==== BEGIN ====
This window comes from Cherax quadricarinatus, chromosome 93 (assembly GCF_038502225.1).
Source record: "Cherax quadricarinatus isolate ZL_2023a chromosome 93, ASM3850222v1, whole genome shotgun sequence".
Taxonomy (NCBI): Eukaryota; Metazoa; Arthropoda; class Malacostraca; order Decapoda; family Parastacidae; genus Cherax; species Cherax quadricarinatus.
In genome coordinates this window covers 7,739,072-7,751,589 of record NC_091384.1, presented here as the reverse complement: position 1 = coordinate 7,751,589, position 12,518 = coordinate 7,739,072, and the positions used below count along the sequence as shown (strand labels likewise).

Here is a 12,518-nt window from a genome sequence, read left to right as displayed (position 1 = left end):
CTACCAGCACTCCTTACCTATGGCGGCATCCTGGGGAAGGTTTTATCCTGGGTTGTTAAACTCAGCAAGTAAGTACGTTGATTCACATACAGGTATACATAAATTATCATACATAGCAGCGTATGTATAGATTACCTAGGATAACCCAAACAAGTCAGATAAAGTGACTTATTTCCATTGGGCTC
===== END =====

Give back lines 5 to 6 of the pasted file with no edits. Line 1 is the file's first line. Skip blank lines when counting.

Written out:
Here is a 12,518-nt window from a genome sequence, read left to right as displayed (position 1 = left end):
CTACCAGCACTCCTTACCTATGGCGGCATCCTGGGGAAGGTTTTATCCTGGGTTGTTAAACTCAGCAAGTAAGTACGTTGATTCACATACAGGTATACATAAATTATCATACATAGCAGCGTATGTATAGATTACCTAGGATAACCCAAACAAGTCAGATAAAGTGACTTATTTCCATTGGGCTC